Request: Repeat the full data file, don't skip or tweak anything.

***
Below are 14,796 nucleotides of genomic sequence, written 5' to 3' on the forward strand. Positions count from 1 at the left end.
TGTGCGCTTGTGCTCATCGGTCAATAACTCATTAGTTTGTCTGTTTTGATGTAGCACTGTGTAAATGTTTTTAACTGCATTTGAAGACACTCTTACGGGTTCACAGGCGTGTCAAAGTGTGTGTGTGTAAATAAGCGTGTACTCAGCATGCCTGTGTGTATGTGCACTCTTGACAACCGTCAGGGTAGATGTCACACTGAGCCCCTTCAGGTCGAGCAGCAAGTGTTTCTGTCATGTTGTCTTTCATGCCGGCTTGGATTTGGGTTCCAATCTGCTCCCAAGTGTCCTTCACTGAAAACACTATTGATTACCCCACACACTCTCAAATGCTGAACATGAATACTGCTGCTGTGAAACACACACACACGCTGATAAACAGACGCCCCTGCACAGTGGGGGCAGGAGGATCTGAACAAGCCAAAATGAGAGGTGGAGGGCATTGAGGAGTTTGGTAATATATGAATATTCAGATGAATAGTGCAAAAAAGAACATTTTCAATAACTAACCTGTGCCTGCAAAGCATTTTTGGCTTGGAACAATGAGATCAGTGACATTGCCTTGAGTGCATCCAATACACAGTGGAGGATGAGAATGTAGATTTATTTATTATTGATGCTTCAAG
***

Below are 14,796 nucleotides of genomic sequence, written 5' to 3' on the forward strand. Positions count from 1 at the left end.
TGTGCGCTTGTGCTCATCGGTCAATAACTCATTAGTTTGTCTGTTTTGATGTAGCACTGTGTAAATGTTTTTAACTGCATTTGAAGACACTCTTACGGGTTCACAGGCGTGTCAAAGTGTGTGTGTGTAAATAAGCGTGTACTCAGCATGCCTGTGTGTATGTGCACTCTTGACAACCGTCAGGGTAGATGTCACACTGAGCCCCTTCAGGTCGAGCAGCAAGTGTTTCTGTCATGTTGTCTTTCATGCCGGCTTGGATTTGGGTTCCAATCTGCTCCCAAGTGTCCTTCACTGAAAACACTATTGATTACCCCACACACTCTCAAATGCTGAACATGAATACTGCTGCTGTGAAACACACACACACGCTGATAAACAGACGCCCCTGCACAGTGGGGGCAGGAGGATCTGAACAAGCCAAAATGAGAGGTGGAGGGCATTGAGGAGTTTGGTAATATATGAATATTCAGATGAATAGTGCAAAAAAGAACATTTTCAATAACTAACCTGTGCCTGCAAAGCATTTTTGGCTTGGAACAATGAGATCAGTGACATTGCCTTGAGTGCATCCAATACACAGTGGAGGATGAGAATGTAGATTTATTTATTATTGATGCTTCAAG